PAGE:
Ryne Dee "Ryno" Sandberg (born September 18, 1959 in Spokane, Washington) was an American professional baseball player. He was named after relief pitcher Ryne Duren and is recognized as one of the best second basemen of all time.
Sandberg made his major league debut as a shortstop for the Philadelphia Phillies in 1981. Thought to have little future with the club except as a utility infielder, he was traded along with shortstop Larry Bowa to the Chicago Cubs for shortstop Ivan DeJesus prior to the 1982 season.
The Cubs, who initially wanted Sandberg to play center field, installed him as their third baseman and he went on to be one of the top-rated rookies of 1982. However, Sandberg was displaced by Chicago's free-agent signing of veteran Ron Cey following the 1982 season, so Sandberg moved to second base, where he became a star. After winning a gold glove in his first season at the new position, Sandberg emerged with a breakout season in 1984, in which he batted .314 with 200 hits, 114 runs, 36 doubles, 19 homers and triples, and 84 RBI. He nearly became the first player to collect 20 doubles, triples, home runs, and stolen bases in the same season (a feat which has yet to be accomplished), led the Cubs to the National League Eastern Division title, and won Most Valuable Player honors.
Sandberg established himself as a perrenial all-star and gold glove candidate, making 10 consecutive all-star appearances and winning 9 consecutive Gold Glove awards from 1983 to 1991. His career .990 fielding percentage is a major league record at second base.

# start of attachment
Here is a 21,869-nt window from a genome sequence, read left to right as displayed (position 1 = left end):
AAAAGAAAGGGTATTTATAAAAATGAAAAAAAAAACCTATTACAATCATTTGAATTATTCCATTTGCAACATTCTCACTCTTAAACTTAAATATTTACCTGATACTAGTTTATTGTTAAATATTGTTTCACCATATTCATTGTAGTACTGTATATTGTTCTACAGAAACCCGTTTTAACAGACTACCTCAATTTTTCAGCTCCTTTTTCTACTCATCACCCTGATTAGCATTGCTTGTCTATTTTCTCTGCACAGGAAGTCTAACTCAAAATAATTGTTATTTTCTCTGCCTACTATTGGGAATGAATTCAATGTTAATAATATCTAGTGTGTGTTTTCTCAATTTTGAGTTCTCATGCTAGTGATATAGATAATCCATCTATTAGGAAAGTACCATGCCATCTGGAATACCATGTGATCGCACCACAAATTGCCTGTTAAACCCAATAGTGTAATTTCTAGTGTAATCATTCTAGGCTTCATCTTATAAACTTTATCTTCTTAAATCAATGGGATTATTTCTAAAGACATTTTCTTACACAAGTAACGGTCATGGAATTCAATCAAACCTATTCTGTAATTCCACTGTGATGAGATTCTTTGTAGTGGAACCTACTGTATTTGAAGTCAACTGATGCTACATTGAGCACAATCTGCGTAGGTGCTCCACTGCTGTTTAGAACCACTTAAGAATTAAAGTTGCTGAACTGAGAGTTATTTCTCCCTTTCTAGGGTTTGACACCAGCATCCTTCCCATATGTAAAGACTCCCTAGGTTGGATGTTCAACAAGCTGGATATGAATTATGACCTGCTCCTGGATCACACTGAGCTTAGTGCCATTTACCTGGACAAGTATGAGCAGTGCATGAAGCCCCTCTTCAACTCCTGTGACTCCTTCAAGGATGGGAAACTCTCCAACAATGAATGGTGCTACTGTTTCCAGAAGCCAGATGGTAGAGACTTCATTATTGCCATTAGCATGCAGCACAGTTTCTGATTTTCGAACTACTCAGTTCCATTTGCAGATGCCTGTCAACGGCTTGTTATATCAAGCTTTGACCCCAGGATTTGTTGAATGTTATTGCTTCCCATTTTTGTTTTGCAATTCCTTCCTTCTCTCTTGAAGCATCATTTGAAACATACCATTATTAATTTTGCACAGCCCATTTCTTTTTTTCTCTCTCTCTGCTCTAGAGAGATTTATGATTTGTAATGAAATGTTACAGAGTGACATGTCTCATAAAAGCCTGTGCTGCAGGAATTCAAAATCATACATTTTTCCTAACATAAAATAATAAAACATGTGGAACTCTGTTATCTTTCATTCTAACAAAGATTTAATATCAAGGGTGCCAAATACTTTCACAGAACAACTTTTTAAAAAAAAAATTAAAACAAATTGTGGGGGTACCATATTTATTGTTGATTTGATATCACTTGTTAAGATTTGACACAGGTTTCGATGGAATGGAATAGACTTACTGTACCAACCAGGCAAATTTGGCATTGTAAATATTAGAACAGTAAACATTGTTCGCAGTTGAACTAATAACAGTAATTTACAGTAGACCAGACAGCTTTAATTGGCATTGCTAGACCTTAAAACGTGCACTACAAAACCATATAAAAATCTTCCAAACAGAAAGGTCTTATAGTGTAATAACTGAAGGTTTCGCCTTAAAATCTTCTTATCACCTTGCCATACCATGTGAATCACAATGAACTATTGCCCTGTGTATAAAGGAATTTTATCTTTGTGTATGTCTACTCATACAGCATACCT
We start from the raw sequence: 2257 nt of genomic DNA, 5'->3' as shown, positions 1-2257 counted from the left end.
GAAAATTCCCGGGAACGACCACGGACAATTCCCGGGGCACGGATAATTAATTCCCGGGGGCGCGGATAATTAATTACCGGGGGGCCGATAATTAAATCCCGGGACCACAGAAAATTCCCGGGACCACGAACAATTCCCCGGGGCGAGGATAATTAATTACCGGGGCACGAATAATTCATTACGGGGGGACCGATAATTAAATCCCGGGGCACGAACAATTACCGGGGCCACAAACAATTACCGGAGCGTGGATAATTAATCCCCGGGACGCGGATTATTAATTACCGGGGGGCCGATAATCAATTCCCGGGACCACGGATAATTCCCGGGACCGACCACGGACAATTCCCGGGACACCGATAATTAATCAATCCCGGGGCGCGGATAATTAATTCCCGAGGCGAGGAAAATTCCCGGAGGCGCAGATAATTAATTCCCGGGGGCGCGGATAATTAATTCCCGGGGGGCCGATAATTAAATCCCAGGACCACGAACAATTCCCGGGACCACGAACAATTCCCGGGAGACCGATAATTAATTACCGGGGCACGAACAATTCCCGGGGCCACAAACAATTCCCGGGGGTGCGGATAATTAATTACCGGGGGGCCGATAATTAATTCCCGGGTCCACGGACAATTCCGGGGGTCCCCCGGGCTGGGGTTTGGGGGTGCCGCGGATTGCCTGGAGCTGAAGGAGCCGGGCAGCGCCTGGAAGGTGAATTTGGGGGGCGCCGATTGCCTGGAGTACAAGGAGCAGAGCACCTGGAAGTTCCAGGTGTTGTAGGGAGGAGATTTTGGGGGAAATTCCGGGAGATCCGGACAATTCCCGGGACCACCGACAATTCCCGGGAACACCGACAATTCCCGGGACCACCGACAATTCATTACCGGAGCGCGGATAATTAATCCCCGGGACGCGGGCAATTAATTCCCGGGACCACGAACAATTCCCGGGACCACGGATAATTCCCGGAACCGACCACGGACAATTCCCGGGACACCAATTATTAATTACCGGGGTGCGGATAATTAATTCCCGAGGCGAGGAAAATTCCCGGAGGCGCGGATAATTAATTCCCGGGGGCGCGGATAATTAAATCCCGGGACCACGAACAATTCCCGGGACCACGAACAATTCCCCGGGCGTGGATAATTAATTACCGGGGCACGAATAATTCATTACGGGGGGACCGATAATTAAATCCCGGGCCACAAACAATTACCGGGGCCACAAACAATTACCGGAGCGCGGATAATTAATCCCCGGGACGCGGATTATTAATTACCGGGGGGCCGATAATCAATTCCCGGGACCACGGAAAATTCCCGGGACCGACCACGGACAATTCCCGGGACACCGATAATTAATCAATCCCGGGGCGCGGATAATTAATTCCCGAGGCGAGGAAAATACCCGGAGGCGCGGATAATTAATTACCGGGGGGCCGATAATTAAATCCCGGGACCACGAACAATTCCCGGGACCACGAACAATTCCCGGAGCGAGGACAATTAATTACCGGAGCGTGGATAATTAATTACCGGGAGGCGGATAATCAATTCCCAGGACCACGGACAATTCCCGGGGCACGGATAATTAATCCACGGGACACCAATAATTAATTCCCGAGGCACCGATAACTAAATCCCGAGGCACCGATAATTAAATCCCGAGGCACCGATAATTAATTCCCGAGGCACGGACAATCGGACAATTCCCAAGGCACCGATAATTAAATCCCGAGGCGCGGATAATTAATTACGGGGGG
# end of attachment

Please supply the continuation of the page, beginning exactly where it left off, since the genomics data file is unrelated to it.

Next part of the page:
In 1990, he lead the National League in home runs--a rarity for a second baseman--with 40, but he never duplicated the success of his 1984 season. Sandberg, Brady Anderson and Barry Bonds are the only players to have both a 40-homer (1990) and 50-steal (1985) season during their careers. Sandberg played a Major League Baseball record 123 straight games at second base without an error.
After struggling early in the season, Sandberg briefly retired in 1994. He came back for the 1996 and 1997 seasons, retiring at the age of 37 with a career batting average of .285 and 277 home runs as a second baseman, the most in baseball history.
His nephew Jared Sandberg is currently a third baseman for the Tampa Bay Devil Rays.
Since retiring Sandberg has kept a low profile. In 2003 Sandberg accepted his first marketing deal since his retirement, agreeing to be spokesman for a Chicago, Illinois bank.
Sandberg is considered a candidate for induction in the Baseball Hall of Fame.